Games On? Or Games Over?
It would be one of the biggest sports news stories ever.
The postponement – or cancellation – of the world’s greatest sporting mega-event because of coronavirus would be unprecedented in peacetime.
The 2020 Olympics are due to take place in Tokyo from 24 July to 9 August – here are some of the key questions as the Olympic movement faces up to unchartered territory.
What is the latest in Japan?
There is inevitably mounting concern; Japan’s proximity to China where the outbreak began, the postponement of Tokyo 2020 volunteer training, the restrictions placed on last weekend’s Tokyo marathon where only elite runners were allowed to participate, the suspension of J-League matches and other sports events, and the country’s closure of schools.
The Asia Sevens rugby tournament, which was due to be a pre-Games test event held in Tokyo next month, was cancelled on Wednesday.
The news came just as International Olympic Committee (IOC) president Thomas Bach was facing the media in Lausanne, after a two-day executive board meeting.
Tokyo 2020 organisers had also agreed to scale back the torch relay in response to coronavirus, with the lighting of the flame due to take place in Greece next week.
Japan’s Olympics minister broke ranks on Tuesday, saying that Tokyo’s contract with the IOC allowed for the Games to be postponed until later this year.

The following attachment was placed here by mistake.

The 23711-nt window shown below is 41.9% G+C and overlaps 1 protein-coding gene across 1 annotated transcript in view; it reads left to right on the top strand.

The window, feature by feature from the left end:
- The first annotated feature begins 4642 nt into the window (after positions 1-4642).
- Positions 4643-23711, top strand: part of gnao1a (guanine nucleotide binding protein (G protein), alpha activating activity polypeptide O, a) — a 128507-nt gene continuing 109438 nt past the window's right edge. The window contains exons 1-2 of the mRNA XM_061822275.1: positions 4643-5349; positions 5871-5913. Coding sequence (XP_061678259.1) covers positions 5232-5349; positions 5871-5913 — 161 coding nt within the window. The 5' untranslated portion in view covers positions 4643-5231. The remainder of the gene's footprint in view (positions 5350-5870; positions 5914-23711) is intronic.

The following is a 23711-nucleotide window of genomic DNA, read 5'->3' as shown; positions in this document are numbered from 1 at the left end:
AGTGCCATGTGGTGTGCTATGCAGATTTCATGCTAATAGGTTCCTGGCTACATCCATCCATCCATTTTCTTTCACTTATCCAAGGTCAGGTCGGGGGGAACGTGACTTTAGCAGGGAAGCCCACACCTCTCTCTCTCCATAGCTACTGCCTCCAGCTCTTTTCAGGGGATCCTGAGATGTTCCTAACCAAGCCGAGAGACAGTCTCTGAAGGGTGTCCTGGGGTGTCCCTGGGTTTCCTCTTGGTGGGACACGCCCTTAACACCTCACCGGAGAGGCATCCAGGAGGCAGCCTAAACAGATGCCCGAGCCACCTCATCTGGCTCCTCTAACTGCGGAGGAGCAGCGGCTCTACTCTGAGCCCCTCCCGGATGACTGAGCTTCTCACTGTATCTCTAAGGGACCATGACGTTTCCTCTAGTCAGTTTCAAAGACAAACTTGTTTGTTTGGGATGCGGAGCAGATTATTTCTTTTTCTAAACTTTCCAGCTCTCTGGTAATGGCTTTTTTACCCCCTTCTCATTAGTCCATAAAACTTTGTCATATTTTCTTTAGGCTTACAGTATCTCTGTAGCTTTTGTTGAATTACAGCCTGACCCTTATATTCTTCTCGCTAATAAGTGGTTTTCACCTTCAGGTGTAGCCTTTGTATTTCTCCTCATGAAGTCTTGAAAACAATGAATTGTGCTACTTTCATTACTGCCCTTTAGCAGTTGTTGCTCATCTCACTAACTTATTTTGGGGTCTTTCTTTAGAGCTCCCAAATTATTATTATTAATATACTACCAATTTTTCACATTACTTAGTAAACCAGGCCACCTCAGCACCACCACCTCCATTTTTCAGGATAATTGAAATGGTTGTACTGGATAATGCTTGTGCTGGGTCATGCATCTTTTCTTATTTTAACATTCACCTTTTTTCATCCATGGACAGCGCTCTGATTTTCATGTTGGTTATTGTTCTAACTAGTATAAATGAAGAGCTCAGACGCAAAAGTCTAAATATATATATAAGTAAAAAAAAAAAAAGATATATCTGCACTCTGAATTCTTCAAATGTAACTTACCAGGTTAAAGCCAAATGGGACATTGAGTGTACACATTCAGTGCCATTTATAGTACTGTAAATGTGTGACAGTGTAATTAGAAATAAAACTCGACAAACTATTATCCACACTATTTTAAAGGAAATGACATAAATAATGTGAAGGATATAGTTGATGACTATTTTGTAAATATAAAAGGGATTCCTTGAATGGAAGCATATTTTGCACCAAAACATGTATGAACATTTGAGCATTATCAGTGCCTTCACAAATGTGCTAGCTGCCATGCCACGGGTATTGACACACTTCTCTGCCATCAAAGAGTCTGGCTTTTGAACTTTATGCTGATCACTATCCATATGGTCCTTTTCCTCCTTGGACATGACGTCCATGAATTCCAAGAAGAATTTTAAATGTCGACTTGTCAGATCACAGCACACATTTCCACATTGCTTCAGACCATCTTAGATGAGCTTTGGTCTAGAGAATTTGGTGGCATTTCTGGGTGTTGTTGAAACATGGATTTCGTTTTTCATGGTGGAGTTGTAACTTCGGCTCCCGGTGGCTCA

What has the IOC said?
President Thomas Bach says the IOC remains ‘fully committed’ to Tokyo 2020
At the news conference on the banks of Lake Geneva, Bach fended off a barrage of questions about whether the Olympics could be delayed.
The admission 24 hours earlier from Japan’s Olympics minister perhaps forced Bach into a hastily arranged and unscheduled statement, in which he tried to make clear his confidence the event would proceed as planned, and urged athletes to prepare “full steam”.
At his news conference the following day, Bach struck an even more defiant tone.
He denied having a ‘Plan B’, refused to be drawn on when any decision to postpone or cancel could be made and remarkably insisted – not entirely convincingly – that the words “cancellation” and “postponement” were not even mentioned during the meeting.
The president did admit to a “challenge” when it came to the cancelling of some qualifying events, as has the International Paralympic Committee (IPC), which has also said qualification criteria will be reviewed as a result.
In a letter to athletes on Thursday, Bach seemed to reveal a little more realism, admitting the coronavirus was “a major concern for all of us” and was “a major subject of discussion” at the executive board meeting.
When asked what exactly his confidence was based on, Bach referred to the guidance the IOC is receiving from the World Health Organisation, part of a dedicated task-force that is now in regular dialogue, without explaining what that advice actually was.
Why no ‘Plan B’?
Bach’s reassuring messaging will no doubt be welcomed by many in Japan, the Olympic movement, its stakeholders, and many athletes.
But some may wonder whether the president is in denial. Or merely delaying the inevitable. Others will ask if it is irresponsible or naive not to have a contingency plan.